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Main Topic: The Business of a Chinese Wedding

Hosts: James Stanworth , Clyde Warden

Guest: Joe Cooperman

The Newlyweds
One of Joe's Wedding Photos
The Chinese marriage industry is a big part of life in Taiwan. Once you break through much of the glitz then it is very much transaction. Weddings are about opportunities for connection. Even more importantly it demonstrates face. More tables gives the host more face. So often after a wedding people will ask how many tables were at the wedding. This gives people a sense of face through the connection that is implied through the scale of the wedding. For a Westerner a big mind shift is to see the wedding less as a time to get friends and family together for a celebration party but more as a time to get family connections in the same space. The just married Joe Cooperman, from Canada, is a project lecturer at National Chung Hsing University. In this show he talks about his experience of his wedding in Taiwan.

A B&W nostalgia shot
Nostalgia and tradition
Westerns commonly attend Chinese wedding banquets, which not only give outsiders an inside view, but brings some face to the marriage couple--look we have foreigners here. Unless the couple has some religious membership, the banquet is the wedding. Banquets are all about face in a Chinese cultural settings. Connections are reinforced and circles of exchange are completed. As Joe points out, his in-laws thought it was about time they had others pay the red envelopes after having paid out for so long. Almost every part of the process includes outside businesses, such as the photo studios, the clothes, the hair. Joe describes his experience and the business context as a consumer, as well as his observation that the actual event doesn't center on the couple's "special moment." Chinese weddings, although very colorful, tend to be very bland, with the bride and groom walking about, the bride changing clothes a number of times, guests eating until they burst along with some drinking. Speakers can talk about things that seem totally unrelated to the couple being married, but they always emphasize their own importance, such as politicians, businesspeople, etc. The romantic side is almost completely replaced by a more business oriented approach, and when it is over, the meal is done, everyone just leaves! Sit too long and you will get kicked out as the room is cleaned up around you.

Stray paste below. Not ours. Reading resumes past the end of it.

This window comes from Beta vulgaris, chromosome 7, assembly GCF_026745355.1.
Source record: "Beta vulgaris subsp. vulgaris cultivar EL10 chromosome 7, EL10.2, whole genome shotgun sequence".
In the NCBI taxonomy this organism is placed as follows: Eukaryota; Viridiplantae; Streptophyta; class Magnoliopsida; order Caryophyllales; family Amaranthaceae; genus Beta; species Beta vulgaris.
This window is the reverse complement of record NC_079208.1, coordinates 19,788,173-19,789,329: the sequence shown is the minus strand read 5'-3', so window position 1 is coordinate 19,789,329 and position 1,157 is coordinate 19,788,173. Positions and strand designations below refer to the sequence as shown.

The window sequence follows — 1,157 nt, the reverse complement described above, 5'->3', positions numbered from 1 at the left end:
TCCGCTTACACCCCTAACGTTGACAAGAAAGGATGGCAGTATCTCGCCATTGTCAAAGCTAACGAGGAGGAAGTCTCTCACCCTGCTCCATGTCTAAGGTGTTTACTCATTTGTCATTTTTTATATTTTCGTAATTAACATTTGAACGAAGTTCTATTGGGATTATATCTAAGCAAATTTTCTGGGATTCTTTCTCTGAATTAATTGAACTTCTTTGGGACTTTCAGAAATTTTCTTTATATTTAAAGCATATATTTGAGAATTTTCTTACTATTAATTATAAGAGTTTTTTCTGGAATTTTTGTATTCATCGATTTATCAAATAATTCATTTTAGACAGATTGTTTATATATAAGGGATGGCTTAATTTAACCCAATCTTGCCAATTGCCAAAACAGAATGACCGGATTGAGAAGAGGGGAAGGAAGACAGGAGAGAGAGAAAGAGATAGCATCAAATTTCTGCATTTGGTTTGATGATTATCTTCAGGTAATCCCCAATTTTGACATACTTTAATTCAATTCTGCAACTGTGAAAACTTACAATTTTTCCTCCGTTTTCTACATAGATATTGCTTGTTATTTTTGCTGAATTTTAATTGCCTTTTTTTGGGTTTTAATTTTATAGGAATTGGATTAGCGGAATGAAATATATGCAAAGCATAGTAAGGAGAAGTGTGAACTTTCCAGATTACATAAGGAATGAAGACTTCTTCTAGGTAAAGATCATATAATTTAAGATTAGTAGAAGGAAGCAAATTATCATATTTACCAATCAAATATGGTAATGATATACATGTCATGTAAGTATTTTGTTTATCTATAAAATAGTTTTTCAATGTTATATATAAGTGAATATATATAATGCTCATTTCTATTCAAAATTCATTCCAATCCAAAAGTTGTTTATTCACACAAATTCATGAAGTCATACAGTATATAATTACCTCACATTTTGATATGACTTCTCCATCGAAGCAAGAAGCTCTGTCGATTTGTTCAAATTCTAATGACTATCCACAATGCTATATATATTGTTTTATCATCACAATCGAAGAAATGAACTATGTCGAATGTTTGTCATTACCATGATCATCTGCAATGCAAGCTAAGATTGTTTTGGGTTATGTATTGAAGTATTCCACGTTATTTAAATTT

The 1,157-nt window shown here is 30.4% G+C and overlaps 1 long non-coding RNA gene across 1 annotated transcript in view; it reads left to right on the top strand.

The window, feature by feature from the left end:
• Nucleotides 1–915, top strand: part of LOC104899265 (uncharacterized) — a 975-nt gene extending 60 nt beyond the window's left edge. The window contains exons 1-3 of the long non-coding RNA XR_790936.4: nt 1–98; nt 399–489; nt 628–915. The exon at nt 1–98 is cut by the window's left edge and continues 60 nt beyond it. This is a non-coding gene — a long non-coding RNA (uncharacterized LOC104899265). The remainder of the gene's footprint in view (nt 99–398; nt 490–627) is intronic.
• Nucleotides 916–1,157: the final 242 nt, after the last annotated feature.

Chinese SMB retailers tend to group together, even when selling the exact same product. The last group of photos below show how the wedding shops are not ony near each other, but right next to each other. This seems crazy from the perspective of differentiation, but it is great for consumer convenience!

The wedding is really about face and connection. It is a transaction.

The Show:

Length: 1 hour 22 minutes. Download MP3 38.77MB (Right click->Save As).


Consumer CamConsumerCam:

Vid. 1) Cars.
Vid. 2) Ending.

Show Links:

Bottom Line:

  • Weddings are often judged as profitable business opportunities--the cash in the red envelopes.
  • Numbers mean a lot--number of tables, number of cash, number of clothes changes, etc.
  • Outdoor weddings are very rare (although eating can be under a tent, normally at night).
  • There is little excess consumption of alcohol so open drunkenness is not normal.
  • Wedding photos even go on business cards for distribution during the wedding.
  • Auspicious days mean that many weddings all happen on the same day.
  • Chinese weddings are more of a formal show, a show of face, or a show of pageantry, but not very much a show of fun.
  • The brides make-up is heavy and has an over-the-top feeling.
  • When the show is over and eating almost done, everyone moves out quickly.
Category: Podcasts

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